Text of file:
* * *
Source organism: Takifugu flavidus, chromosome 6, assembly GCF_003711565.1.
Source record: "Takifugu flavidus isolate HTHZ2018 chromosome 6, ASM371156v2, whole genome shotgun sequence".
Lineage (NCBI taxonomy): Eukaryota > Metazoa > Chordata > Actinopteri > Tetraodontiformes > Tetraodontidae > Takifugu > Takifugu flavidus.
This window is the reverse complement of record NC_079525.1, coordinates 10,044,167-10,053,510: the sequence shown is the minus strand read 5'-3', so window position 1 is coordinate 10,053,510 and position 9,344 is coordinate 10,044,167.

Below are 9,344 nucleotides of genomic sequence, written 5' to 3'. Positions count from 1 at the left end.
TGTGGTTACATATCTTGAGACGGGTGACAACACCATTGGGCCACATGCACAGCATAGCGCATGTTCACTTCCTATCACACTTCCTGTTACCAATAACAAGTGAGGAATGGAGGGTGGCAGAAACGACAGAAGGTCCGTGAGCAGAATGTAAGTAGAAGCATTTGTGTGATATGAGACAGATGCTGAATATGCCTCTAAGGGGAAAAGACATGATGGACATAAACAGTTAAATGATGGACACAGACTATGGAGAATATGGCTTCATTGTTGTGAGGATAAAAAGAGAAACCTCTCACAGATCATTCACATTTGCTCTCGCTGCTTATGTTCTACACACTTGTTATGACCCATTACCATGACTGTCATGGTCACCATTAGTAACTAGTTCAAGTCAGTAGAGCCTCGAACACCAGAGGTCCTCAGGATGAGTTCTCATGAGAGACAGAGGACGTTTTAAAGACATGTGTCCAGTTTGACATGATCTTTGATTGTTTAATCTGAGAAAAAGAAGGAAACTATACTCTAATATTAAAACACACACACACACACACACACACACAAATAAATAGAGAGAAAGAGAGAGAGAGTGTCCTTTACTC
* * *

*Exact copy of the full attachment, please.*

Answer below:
Source organism: Takifugu flavidus, chromosome 6, assembly GCF_003711565.1.
Source record: "Takifugu flavidus isolate HTHZ2018 chromosome 6, ASM371156v2, whole genome shotgun sequence".
Lineage (NCBI taxonomy): Eukaryota > Metazoa > Chordata > Actinopteri > Tetraodontiformes > Tetraodontidae > Takifugu > Takifugu flavidus.
This window is the reverse complement of record NC_079525.1, coordinates 10,044,167-10,053,510: the sequence shown is the minus strand read 5'-3', so window position 1 is coordinate 10,053,510 and position 9,344 is coordinate 10,044,167.

Below are 9,344 nucleotides of genomic sequence, written 5' to 3'. Positions count from 1 at the left end.
TGTGGTTACATATCTTGAGACGGGTGACAACACCATTGGGCCACATGCACAGCATAGCGCATGTTCACTTCCTATCACACTTCCTGTTACCAATAACAAGTGAGGAATGGAGGGTGGCAGAAACGACAGAAGGTCCGTGAGCAGAATGTAAGTAGAAGCATTTGTGTGATATGAGACAGATGCTGAATATGCCTCTAAGGGGAAAAGACATGATGGACATAAACAGTTAAATGATGGACACAGACTATGGAGAATATGGCTTCATTGTTGTGAGGATAAAAAGAGAAACCTCTCACAGATCATTCACATTTGCTCTCGCTGCTTATGTTCTACACACTTGTTATGACCCATTACCATGACTGTCATGGTCACCATTAGTAACTAGTTCAAGTCAGTAGAGCCTCGAACACCAGAGGTCCTCAGGATGAGTTCTCATGAGAGACAGAGGACGTTTTAAAGACATGTGTCCAGTTTGACATGATCTTTGATTGTTTAATCTGAGAAAAAGAAGGAAACTATACTCTAATATTAAAACACACACACACACACACACACACACAAATAAATAGAGAGAAAGAGAGAGAGAGTGTCCTTTACTC